Photo: Formula Two
Racing in Formula Two aged just 15 is a feat in itself, but Matheo Tuscher has already claimed two pole positions and two second-place finishes and a fastest lap from four starts in the series…
Name: Matheo Tuscher
Date of birth: 12 December 1996 (age 15)
Currently: Second in FIA Formula Two standings
Everyone’s jumping on the Matheo Tuscher bandwagon – hardly surprising given his performances last weekend at Portimao where he twice finished in second place with a pair of mature drives. He is however a driver that first came to my attention last September. I made no mention of his age at the time – either because I didn’t know it or because I couldn’t obtain his date of birth anywhere.
Rather unsurprisingly, Matheo was an early starter, first driving a kart at the age of three. In 2006 he came second in the Bridgestone Cup in Switzerland in the Mini class, also coming fourth in the same category in the Swiss Championship. The following year he was fifth in the Swiss Championship in Super Mini, also winning the Champions Cup. 2008 saw him win the Swiss Super Mini title and the Mini ROK Cup. 2009 saw him step up to the KF3 category of karting, where he again won the Swiss Championship title. He contested the Swiss KF3 title again in 2010, but was only classified fourth.
2011 saw him make his debut in cars, and because he was aged just 14 he had to go to Asia. He raced in the brand new Formula Pilota China series, based upon the Formula Abarth category set up in Europe. He drove for the successful Swiss team Jenzer Motorsport, for whom he’d already done extensive testing in the Abarth car in Europe earlier in the year. He raced under a Czech license. He sensationally claimed two poles and two wins on his very first weekend in Guangdong, up against drivers with experience in championships such as F3 Euro Series and Formula BMW Pacific. Also amongst the drivers he got the better of that first weekend were Lucas Auer, who had already won five of his first six car races in the JK Racing Asia Series, and another car racing rookie Robert Visoiu, who had won in Formula Abarth.
While Auer and Visoiu didn’t stick around, Matheo’s form continued and he won a staggering eight of the season’s twelve races, taking pole for all but two.
His success entitled him to four days with the Ferrari Driver Academy at Fiorano in March 2011, where he tested an Italian F3 car under the supervision of programme chief Luca Baldisserri, took part in physical and psycological tests and spent a day on the simulator.
Over the winter of 2011-12 Matheo tested in both Formula Two and GP3, regularly running inside the top ten in both categories. He settled upon Formula Two for his 2012 campaign, becoming the youngest driver in the series aged 15.
Although he had looked competitive in testing, he stunned all by claiming pole for the very first race at Silverstone. Struggling to believe that his laptime had been set legally, there were initial suspicions that he had exceeded track limits during the qualifying session. His pole lap was clean though, and he started his first F2 race from the very front of the grid.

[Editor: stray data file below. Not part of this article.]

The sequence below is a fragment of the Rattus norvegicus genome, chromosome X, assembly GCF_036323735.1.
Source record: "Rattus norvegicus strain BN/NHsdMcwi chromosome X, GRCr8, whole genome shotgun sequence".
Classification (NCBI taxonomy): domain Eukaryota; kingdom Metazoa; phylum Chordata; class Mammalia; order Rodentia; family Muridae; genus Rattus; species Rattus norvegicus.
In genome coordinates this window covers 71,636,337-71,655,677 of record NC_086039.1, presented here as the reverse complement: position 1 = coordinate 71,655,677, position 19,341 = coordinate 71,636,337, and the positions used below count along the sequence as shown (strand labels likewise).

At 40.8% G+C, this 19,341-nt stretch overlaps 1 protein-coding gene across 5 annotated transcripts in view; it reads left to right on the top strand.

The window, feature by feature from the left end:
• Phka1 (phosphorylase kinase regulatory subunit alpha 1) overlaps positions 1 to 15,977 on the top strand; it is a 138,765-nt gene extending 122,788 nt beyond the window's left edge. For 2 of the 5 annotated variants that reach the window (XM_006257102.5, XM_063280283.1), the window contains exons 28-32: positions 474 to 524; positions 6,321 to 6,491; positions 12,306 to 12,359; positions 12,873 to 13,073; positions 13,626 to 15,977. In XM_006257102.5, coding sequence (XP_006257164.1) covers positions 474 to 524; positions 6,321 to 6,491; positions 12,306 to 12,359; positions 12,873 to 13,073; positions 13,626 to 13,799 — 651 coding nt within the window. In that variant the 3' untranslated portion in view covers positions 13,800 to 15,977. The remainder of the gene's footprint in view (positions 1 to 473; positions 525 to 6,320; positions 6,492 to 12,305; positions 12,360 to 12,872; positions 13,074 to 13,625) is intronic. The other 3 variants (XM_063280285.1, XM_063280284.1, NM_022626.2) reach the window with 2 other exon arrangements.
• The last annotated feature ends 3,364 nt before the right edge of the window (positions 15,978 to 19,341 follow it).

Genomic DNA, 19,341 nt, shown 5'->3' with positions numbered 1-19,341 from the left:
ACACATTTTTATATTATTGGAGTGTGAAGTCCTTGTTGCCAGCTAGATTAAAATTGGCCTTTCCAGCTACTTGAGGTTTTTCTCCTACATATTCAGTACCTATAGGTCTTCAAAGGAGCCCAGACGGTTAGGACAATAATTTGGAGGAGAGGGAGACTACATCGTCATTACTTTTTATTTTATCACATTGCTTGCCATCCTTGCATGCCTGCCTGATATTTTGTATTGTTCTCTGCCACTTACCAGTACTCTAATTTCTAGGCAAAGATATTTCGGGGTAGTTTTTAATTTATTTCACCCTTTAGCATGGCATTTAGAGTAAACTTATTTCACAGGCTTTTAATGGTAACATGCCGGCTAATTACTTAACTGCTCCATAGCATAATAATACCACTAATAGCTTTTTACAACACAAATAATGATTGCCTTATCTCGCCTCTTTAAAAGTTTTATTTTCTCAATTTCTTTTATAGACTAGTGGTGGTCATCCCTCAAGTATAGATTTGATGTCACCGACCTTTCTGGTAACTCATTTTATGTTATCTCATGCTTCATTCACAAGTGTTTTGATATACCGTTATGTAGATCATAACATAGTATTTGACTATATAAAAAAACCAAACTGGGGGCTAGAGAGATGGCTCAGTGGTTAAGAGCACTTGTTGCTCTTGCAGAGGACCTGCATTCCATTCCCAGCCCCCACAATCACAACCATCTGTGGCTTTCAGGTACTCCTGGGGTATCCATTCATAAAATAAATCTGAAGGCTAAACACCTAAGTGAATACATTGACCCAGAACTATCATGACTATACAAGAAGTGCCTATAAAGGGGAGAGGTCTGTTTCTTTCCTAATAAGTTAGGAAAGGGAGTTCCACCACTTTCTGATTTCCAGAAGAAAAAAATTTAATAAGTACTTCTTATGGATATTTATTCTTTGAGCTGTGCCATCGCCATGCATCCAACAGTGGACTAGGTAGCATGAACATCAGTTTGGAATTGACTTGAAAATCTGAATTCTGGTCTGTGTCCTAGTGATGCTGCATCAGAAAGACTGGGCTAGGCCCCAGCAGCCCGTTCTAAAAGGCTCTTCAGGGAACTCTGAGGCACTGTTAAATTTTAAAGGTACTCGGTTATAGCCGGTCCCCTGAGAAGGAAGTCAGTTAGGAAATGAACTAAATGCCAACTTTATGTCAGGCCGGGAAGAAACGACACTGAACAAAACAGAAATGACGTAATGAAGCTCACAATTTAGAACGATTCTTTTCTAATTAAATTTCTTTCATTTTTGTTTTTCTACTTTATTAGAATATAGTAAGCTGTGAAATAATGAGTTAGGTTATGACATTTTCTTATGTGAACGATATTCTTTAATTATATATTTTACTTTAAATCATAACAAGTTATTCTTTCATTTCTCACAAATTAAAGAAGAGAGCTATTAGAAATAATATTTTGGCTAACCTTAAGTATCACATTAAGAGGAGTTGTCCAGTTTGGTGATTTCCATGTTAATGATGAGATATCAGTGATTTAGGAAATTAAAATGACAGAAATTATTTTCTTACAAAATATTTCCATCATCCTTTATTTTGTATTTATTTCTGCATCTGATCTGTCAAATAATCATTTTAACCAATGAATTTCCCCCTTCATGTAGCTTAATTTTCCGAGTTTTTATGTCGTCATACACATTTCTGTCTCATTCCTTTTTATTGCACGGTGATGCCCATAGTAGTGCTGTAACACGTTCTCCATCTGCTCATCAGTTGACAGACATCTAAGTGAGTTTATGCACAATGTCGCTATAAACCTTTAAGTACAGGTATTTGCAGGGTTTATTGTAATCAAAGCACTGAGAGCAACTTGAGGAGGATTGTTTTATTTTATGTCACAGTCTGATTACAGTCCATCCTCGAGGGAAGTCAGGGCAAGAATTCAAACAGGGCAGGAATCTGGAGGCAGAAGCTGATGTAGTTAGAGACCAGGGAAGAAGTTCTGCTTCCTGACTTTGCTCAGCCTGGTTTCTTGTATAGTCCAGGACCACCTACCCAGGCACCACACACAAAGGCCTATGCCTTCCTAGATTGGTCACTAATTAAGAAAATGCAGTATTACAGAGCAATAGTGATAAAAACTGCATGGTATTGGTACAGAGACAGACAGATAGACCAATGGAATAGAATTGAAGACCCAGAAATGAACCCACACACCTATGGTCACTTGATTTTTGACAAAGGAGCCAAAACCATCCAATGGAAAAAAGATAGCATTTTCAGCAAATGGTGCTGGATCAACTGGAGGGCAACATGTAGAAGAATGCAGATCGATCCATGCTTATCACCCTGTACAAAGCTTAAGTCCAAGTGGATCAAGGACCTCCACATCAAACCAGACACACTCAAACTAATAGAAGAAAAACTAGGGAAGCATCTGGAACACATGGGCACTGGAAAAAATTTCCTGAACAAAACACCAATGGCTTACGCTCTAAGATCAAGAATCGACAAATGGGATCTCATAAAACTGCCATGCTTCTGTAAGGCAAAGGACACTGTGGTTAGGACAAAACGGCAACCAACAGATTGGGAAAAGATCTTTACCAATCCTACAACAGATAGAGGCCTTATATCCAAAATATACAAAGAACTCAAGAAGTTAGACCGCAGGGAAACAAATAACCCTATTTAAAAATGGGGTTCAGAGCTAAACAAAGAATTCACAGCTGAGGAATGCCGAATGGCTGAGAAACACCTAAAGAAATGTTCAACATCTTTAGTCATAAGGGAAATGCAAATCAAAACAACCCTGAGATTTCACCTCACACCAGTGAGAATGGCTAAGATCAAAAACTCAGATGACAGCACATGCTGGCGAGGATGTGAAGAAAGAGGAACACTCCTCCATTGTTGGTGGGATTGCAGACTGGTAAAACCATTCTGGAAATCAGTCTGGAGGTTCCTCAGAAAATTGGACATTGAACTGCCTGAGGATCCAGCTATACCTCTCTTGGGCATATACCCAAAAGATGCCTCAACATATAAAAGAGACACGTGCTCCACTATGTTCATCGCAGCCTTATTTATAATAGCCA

His race came apart when he ran wide on the opening lap and slipped down the order, and he later spun after trying to make up a position. He crossed the line in sixth place, a result he improved upon the following day when he finished in fifth position.
Two weeks later and the championship moved onto Portimao in Portugal. Matheo took third on the grid for the first encounter, and took second place off the line. He chased down race leader Luciano Bacheta towards the end of the race, crossing the line just three tenths behind the British driver seven years his senior.
The next day he took another pole position, this one in trecherous conditions – it even starting to hail as he charged towards the finishing line. In the dry race he was passed for the lead by Bacheta a few corners in, but Matheo clung onto the back of him throughout the race and looked as though he was biding his time for a last gasp overtake. A mistake on the penultimate lap however meant it wasn’t to be, but he still recorded a fine double-second place.
Talent rating: Well, it’s pretty obvious the kid has talent, isn’t it? Judging the level of competition he was up against in FPC last year and again in F2 this year is a bit tricky though. At no point has he raced against another properly highly-rated driver (although it should be said that he did show well against some known talents in GP3 testing), and nor did he test himself at the highest levels of international karting. As such, I’m refraining from giving him a 10/10 just yet. 9/10
Chances of getting to F1: Bacheta has built up a comfortable points advantage already in F2, but there’s nothing to say Matheo won’t close that down once he gains more experience. Regardless of that, he may have little choice at the end of the year other than to step up into more powerful machinery. It will be his performances in GP2 or FR3.5 that will show whether he really has what it takes, but it looks rather likely at the moment. He’ll surely be attracting the F1 teams with his current performances, and he seems to have a healthy collection of sponsors ready to help him onto the next level. Also, he’s managed by Craig Pollock, who previously managed Jacques Villeneuve and is the founder of the PURE F1 engine project.? 9/10